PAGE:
Pharmaceutical manufacturing: the cold truth
Low-temperature reactions are widely used in pharmaceutical manufacturing. Temperatures of approximately minus 80 degrees Celsius are sufficiently cold for most cGMP requirements, but as Chris Johnson, managing director of miniature bearing supplier SMB Bearings explains, these extreme temperatures create design challenges for machinery components.
Pharmaceutical manufacturing, and its related equipment, require some of the most meticulously designed and controlled production processes in all industry sectors. Therefore, equipment used in this sector should bolster efforts to improve safety, not oppose them through inappropriate design choices. This makes selecting the right bearings for pharmaceutical equipment vital.
Only certain types of bearing material are suitable for use at low temperatures and high speeds, as commonly endured in pharmaceutical manufacturing. Additionally, the extremely harsh solvents and chemicals used in these processes make corrosion a real threat to plant uptime.
To overcome corrosion, it is often recommended that pharmaceutical machine builders invest in full ceramic bearings.
Severely low temperatures can dramatically increase the viscosity of lubrication, a vital consideration for those using bearings in these environments. Increased viscosity can make the bearing difficult to rotate, rendering it ineffective.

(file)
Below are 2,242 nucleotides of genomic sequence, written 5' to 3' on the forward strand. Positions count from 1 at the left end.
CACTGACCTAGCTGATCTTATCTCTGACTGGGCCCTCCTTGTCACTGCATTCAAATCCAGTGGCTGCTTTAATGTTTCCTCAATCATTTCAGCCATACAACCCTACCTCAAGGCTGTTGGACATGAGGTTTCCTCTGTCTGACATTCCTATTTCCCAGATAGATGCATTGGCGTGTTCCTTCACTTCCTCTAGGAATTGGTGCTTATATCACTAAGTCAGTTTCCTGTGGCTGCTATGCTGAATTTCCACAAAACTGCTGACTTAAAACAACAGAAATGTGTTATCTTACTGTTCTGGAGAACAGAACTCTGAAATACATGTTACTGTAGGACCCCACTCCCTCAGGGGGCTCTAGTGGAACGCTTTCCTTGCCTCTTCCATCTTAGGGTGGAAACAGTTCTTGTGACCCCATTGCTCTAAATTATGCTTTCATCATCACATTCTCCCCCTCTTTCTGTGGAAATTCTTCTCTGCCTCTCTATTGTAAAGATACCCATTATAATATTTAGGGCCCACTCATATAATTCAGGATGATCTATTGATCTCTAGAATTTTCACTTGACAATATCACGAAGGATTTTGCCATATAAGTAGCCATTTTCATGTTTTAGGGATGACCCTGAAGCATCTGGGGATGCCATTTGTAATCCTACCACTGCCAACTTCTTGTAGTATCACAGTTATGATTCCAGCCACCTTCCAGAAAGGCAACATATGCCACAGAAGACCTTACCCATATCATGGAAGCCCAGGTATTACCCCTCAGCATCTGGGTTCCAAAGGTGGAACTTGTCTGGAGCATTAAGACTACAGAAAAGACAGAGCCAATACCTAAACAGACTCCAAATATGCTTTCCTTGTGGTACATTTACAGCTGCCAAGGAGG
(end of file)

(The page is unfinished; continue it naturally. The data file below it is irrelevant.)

Ceramic is non-porous and as a result, it is practically frictionless. Unlike stainless steel bearings, full ceramic bearings do not suffer heat build-up within the bearing and therefore do not need lubrication to help dissipate the heat. This means full ceramic bearings do not require lubrication to run — which overcomes the issue of high lubrication viscosity at low temperatures.
Full ceramic bearings are the only type of bearing recommended to run dry at anything faster than very low speeds.
Bearings used in pharmaceutical manufacturing should also meet aseptic standards. When used in a pharmaceutical reactor, or other piece of equipment used in pharmaceutical manufacturing, unlubricated full ceramic bearings do not run the risk of contaminating the product due to lubricant leakage.
Full ceramic bearings are also fitted with non-contact seals which do not generate the higher levels of frictional torque associated with rubber contact seals. This and the lack of lubricant avoids the high torque commonly associated with bearings operating in low temperatures.
For such a small component of pharmaceutical manufacturing, there is a lot to consider before selecting a bearing. Getting the choice right is vital for maintaining the crucially high standards of pharmaceutical manufacturing.